Today the U.S. Fish and Wildlife Service released an independent scientific review of its proposal to strip endangered species protections from gray wolves in the lower-48. The panel was specifically asked to evaluate the Service’s proposed recognition of several new subspecies of gray wolves, including the existence of an “Eastern wolf.” Much of the government’s case for removing protections for wolves hinges on these complex “taxonomic” issues. It’s hard to describe the results of the panel’s analysis as anything less than devastating to the Fish and Wildlife Service.
According to the Final Report (which you can read here): “There was unanimity among the panel that the rule does not currently represent the ‘best available science’”
To understand why this is such an important conclusion, you have to keep two key points in mind:
First, the Endangered Species Act mandates that decisions to list and delist species under the Act shall be made “soley on the basis of the best scientific and commercial data available,” so the fact an independent panel of experts commissioned by the Service has now concluded that the best science wasn’t used is incredibly important.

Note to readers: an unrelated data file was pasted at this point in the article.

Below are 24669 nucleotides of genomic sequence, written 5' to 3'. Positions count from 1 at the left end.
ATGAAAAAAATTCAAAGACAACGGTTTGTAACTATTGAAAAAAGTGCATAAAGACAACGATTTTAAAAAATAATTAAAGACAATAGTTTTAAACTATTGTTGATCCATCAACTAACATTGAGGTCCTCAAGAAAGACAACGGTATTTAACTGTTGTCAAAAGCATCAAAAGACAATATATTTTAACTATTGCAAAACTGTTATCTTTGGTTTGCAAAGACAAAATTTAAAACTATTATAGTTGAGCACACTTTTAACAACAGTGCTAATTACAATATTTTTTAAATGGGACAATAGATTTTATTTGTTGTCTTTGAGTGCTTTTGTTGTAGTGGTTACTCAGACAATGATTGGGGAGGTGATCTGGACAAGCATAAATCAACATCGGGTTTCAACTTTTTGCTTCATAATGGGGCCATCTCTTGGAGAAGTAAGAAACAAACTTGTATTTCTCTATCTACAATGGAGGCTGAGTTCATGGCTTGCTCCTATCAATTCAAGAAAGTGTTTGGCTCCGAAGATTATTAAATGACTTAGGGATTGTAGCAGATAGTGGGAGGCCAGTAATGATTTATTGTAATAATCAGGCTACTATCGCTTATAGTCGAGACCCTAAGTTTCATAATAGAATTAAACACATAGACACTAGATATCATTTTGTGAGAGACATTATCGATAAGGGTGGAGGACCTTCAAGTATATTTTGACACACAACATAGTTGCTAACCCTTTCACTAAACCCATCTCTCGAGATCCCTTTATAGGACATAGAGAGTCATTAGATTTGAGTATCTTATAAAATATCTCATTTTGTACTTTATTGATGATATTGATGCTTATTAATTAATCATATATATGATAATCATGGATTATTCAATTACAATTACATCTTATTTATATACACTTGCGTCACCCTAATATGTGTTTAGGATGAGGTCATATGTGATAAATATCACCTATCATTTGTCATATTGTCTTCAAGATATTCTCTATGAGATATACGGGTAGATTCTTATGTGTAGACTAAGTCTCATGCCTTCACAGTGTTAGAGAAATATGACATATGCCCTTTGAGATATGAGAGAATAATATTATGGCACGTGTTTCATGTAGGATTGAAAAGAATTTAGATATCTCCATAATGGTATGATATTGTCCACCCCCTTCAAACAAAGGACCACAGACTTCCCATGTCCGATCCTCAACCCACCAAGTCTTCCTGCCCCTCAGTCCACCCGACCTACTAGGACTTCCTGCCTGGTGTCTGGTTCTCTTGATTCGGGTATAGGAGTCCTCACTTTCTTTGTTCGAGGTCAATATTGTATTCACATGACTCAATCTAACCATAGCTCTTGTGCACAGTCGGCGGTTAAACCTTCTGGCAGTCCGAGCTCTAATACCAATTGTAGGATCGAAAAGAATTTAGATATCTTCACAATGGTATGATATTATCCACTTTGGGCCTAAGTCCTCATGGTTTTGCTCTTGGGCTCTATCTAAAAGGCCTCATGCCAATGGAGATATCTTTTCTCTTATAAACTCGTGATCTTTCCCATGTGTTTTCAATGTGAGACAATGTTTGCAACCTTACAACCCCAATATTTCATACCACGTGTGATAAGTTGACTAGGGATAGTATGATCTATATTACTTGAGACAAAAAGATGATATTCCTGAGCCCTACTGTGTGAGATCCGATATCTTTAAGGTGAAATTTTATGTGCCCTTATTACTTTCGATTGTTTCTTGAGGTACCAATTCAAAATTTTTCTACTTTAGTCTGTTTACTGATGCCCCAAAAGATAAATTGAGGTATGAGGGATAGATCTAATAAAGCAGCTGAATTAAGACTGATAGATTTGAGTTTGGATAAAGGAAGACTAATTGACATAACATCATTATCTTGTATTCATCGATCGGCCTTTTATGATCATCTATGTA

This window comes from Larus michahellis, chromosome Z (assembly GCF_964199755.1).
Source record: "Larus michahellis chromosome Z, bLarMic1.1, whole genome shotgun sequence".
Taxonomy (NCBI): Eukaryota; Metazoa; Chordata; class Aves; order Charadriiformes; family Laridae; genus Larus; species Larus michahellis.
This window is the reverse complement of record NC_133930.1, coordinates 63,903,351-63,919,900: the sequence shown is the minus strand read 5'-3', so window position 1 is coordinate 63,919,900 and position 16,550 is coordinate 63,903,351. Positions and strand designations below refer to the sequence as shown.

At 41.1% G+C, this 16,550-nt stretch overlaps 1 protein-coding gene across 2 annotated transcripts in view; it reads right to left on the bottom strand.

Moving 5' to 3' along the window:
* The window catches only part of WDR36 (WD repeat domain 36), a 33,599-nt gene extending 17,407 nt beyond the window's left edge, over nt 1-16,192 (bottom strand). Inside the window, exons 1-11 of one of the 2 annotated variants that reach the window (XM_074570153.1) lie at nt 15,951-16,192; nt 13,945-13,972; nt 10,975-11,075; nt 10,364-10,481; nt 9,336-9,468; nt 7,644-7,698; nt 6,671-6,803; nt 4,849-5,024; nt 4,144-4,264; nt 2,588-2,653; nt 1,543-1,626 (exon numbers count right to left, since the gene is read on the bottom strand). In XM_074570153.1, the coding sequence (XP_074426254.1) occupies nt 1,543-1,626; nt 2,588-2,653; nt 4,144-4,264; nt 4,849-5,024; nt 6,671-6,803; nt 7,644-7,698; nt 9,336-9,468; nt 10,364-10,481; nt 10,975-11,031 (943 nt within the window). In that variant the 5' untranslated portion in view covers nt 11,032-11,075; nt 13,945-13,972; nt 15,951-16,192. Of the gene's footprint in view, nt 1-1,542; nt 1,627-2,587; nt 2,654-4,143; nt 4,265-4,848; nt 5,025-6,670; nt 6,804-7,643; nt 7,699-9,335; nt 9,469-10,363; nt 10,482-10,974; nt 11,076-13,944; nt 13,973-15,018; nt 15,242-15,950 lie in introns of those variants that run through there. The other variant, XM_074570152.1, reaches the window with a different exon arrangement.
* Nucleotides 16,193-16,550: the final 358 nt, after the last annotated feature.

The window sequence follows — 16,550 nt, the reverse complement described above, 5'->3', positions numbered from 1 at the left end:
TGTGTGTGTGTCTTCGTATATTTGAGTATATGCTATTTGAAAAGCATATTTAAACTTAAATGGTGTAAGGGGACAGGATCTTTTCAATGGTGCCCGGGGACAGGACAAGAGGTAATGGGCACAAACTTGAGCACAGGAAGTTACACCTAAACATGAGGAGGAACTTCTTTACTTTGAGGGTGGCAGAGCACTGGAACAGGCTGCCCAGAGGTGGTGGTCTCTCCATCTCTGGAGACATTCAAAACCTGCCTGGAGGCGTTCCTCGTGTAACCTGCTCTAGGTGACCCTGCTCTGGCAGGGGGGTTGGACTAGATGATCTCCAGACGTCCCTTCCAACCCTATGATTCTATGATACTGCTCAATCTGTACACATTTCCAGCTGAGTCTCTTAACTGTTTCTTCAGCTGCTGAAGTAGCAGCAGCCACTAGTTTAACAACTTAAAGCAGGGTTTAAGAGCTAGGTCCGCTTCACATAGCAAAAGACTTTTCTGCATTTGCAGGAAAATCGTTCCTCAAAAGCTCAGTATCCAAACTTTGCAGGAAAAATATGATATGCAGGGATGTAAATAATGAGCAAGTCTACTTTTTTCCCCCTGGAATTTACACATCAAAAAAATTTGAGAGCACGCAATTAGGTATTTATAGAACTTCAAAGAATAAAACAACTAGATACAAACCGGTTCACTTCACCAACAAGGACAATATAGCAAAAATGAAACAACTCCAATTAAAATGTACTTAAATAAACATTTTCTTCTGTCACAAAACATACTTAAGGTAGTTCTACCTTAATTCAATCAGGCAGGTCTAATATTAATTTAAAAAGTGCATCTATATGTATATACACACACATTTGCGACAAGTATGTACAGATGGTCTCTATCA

Second, the panel contained a wide variety of viewpoints, including a member of the research group that first proposed the existence of an Eastern wolf, a wolf geneticist who works with another group that has been very skeptical of those claims, a highly reputable ecologist that does not specialize in wolves, and (full disclosure) a PhD geneticist who works for NRDC. Yet, despite this variety of opinion and experience, all of the scientists reached a consensus conclusion.
The Fish and Wildlife Service has reopened its public comment process in light of this report. I expect that it will hear an earful about the quality of its science. There’s an old proverb: "If you find yourself in a hole, stop digging.” Right now, the Obama Administration would be wise to heed that advice and abandon their delisting plan.